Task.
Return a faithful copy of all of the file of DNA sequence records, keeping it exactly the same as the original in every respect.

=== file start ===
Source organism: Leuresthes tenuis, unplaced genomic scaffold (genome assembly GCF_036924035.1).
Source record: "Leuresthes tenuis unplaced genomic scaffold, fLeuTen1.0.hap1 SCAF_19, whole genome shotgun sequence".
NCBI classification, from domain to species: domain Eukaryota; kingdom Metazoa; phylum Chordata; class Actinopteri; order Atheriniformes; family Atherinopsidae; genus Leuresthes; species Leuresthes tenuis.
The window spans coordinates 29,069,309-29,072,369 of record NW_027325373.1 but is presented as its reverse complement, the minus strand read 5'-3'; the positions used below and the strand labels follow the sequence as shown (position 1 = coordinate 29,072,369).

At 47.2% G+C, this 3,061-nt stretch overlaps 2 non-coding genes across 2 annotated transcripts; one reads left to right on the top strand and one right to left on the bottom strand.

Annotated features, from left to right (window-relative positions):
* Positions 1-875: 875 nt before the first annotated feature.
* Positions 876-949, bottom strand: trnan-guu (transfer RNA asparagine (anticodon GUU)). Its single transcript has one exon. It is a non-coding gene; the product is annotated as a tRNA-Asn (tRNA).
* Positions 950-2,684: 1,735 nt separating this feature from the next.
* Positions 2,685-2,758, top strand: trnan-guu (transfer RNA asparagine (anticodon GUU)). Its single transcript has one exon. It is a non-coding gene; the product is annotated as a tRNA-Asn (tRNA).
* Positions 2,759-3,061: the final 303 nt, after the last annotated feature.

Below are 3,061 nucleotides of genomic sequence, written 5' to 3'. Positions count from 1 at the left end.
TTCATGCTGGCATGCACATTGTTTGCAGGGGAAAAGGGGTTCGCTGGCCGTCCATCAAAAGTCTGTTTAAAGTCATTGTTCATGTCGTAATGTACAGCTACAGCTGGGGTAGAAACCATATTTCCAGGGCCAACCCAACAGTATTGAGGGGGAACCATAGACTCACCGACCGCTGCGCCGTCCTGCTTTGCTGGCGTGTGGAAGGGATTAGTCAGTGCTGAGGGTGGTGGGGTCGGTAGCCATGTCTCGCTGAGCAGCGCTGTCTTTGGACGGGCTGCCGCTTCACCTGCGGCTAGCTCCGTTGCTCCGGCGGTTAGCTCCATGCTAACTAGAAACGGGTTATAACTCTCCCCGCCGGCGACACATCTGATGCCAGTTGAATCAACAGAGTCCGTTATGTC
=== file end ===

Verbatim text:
Source organism: Leuresthes tenuis, unplaced genomic scaffold (genome assembly GCF_036924035.1).
Source record: "Leuresthes tenuis unplaced genomic scaffold, fLeuTen1.0.hap1 SCAF_19, whole genome shotgun sequence".
NCBI classification, from domain to species: domain Eukaryota; kingdom Metazoa; phylum Chordata; class Actinopteri; order Atheriniformes; family Atherinopsidae; genus Leuresthes; species Leuresthes tenuis.
The window spans coordinates 29,069,309-29,072,369 of record NW_027325373.1 but is presented as its reverse complement, the minus strand read 5'-3'; the positions used below and the strand labels follow the sequence as shown (position 1 = coordinate 29,072,369).

At 47.2% G+C, this 3,061-nt stretch overlaps 2 non-coding genes across 2 annotated transcripts; one reads left to right on the top strand and one right to left on the bottom strand.

Annotated features, from left to right (window-relative positions):
* Positions 1-875: 875 nt before the first annotated feature.
* Positions 876-949, bottom strand: trnan-guu (transfer RNA asparagine (anticodon GUU)). Its single transcript has one exon. It is a non-coding gene; the product is annotated as a tRNA-Asn (tRNA).
* Positions 950-2,684: 1,735 nt separating this feature from the next.
* Positions 2,685-2,758, top strand: trnan-guu (transfer RNA asparagine (anticodon GUU)). Its single transcript has one exon. It is a non-coding gene; the product is annotated as a tRNA-Asn (tRNA).
* Positions 2,759-3,061: the final 303 nt, after the last annotated feature.

Below are 3,061 nucleotides of genomic sequence, written 5' to 3'. Positions count from 1 at the left end.
TTCATGCTGGCATGCACATTGTTTGCAGGGGAAAAGGGGTTCGCTGGCCGTCCATCAAAAGTCTGTTTAAAGTCATTGTTCATGTCGTAATGTACAGCTACAGCTGGGGTAGAAACCATATTTCCAGGGCCAACCCAACAGTATTGAGGGGGAACCATAGACTCACCGACCGCTGCGCCGTCCTGCTTTGCTGGCGTGTGGAAGGGATTAGTCAGTGCTGAGGGTGGTGGGGTCGGTAGCCATGTCTCGCTGAGCAGCGCTGTCTTTGGACGGGCTGCCGCTTCACCTGCGGCTAGCTCCGTTGCTCCGGCGGTTAGCTCCATGCTAACTAGAAACGGGTTATAACTCTCCCCGCCGGCGACACATCTGATGCCAGTTGAATCAACAGAGTCCGTTATGTC